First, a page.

EAU 2018: Does Renal Biopsy Make Sense in View of Tumor Heterogeneity?

Copenhagen, Denmark (UroToday.com)  Dr. Holger Moch, a pathologist from University Hospital Zurich presented a discussion regarding the role of renal biopsy from the pathologist’s perspective. Tumor heterogeneity, in terms of morphology, grade and molecular characteristics, is well recognized in renal tumors, including small renal masses. Dr. Moch started by highlighting that the ASCO guidelines for small renal masses1 state that partial nephrectomy is the standard treatment for small renal masses, and that all patients with small renal masses should be considered for renal tumor biopsy when the results may alter management. Small renal masses are a heterogeneous group of tumors that include benign, indolent, and aggressive tumors. Currently MRI, CT and ultrasound imaging cannot make an absolute diagnosis of cancer, whether indolent or aggressive. As quoted in the ASCO guideline, the overall diagnostic rate of renal mass biopsy is 92%, sensitivity is 99.7% and specificity is 93.2%. Clinicians should have and understand how tumor heterogeneity could impact renal mass biopsy and a treatment plan for a given patient. 

Dr. Moch notes that the pathologic histologic spectrum of entities has expanded greatly over the last several years, including eight different histologic subtypes for renal epithelial neoplasms with low malignant behavior, and seven subtypes for renal cell carcinomas with aggressive behavior. Furthermore, there have been changes to the classification scheme since the WHO 2016 meeting. For example, the definition of adenoma in 2004 was a tumor with papillary or tubular architecture of low nuclear grade and 5 mm in diameter or smaller. The 2016 WHO update states that papillary adenomas are unencapsulated tumors with papillary or tubular architecture of low ISUP/WHO grade and 15 mm in diameter or smaller. The diagnosis of papillary adenoma on needle biopsy should be made with extreme caution as visualization of any capsule and grade heterogeneity issues may not be appreciated.

The accuracy of tumor grade is much more variable than histologic subtype. The AUA guideline for renal mass and localized renal cancer suggests that for patients with a solid renal mass who elect renal mass biopsy, multiple core biopsies are preferred over fine needle aspiration1. When assigned, histologic determination of RCC subtype is highly accurate, but accuracy for tumor grade is variable. Despite the variability in accuracy of tumor grade on renal mass biopsy, multiple studies have demonstrated that molecular subtypes of clear cell RCC are highly prognostic.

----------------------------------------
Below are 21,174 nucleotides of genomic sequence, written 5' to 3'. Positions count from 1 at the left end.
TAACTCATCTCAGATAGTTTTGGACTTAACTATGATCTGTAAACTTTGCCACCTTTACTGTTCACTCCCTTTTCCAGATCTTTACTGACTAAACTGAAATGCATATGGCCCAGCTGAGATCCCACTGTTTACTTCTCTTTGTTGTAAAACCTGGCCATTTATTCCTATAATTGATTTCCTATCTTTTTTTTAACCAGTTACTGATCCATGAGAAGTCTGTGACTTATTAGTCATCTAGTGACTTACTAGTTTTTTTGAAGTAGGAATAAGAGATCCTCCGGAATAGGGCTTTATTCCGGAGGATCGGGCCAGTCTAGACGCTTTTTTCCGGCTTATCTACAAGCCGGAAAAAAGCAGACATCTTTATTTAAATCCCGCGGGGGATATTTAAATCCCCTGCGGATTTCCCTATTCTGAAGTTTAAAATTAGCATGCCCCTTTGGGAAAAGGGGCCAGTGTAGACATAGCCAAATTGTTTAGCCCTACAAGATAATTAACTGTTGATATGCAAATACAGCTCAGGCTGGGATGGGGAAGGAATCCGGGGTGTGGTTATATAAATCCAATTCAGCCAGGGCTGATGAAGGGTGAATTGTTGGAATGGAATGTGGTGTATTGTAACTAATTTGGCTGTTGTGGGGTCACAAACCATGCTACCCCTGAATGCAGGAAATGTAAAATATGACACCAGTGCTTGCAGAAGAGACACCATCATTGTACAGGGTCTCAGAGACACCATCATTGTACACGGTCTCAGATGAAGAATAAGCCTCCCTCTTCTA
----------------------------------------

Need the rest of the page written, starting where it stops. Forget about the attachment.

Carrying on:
Dr. Moch concluded with several take home points:

  1. Review of renal mass biopsy findings at multidisciplinary patient conferences and/or tumor boards provides an excellent opportunity for pathologist interaction in this regard
  2. At the present time, renal mass biopsy is used principally to provide histopathologic information
  3. In the future, genomic information from renal mass biopsy may provide prognostic information that could further change treatment approaches


Presented by: Holger Moch, MD University and University Hospital, Zurich, Switzerland

References:

1. Finelli A, Ismaila N, Durack J, et al. Management of Small Renal Masses: American Society of Clinical Oncology Practice Guideline. J Clin Oncol 2017 35;(6):668-680.
2. Campbell S, Uzzo RG, Allaf ME, et al. Renal mass and localized renal cancer: AUA Guideline. J Urol 2017;198(3):520-529.

Written by: Zachary Klaassen, MD, Urologic Oncology Fellow, University of Toronto, Princess Margaret Cancer Centre, twitter: @zklaassen_md at the 2018 European Association of Urology Meeting EAU18, 16-20 March, 2018 Copenhagen, Denmark


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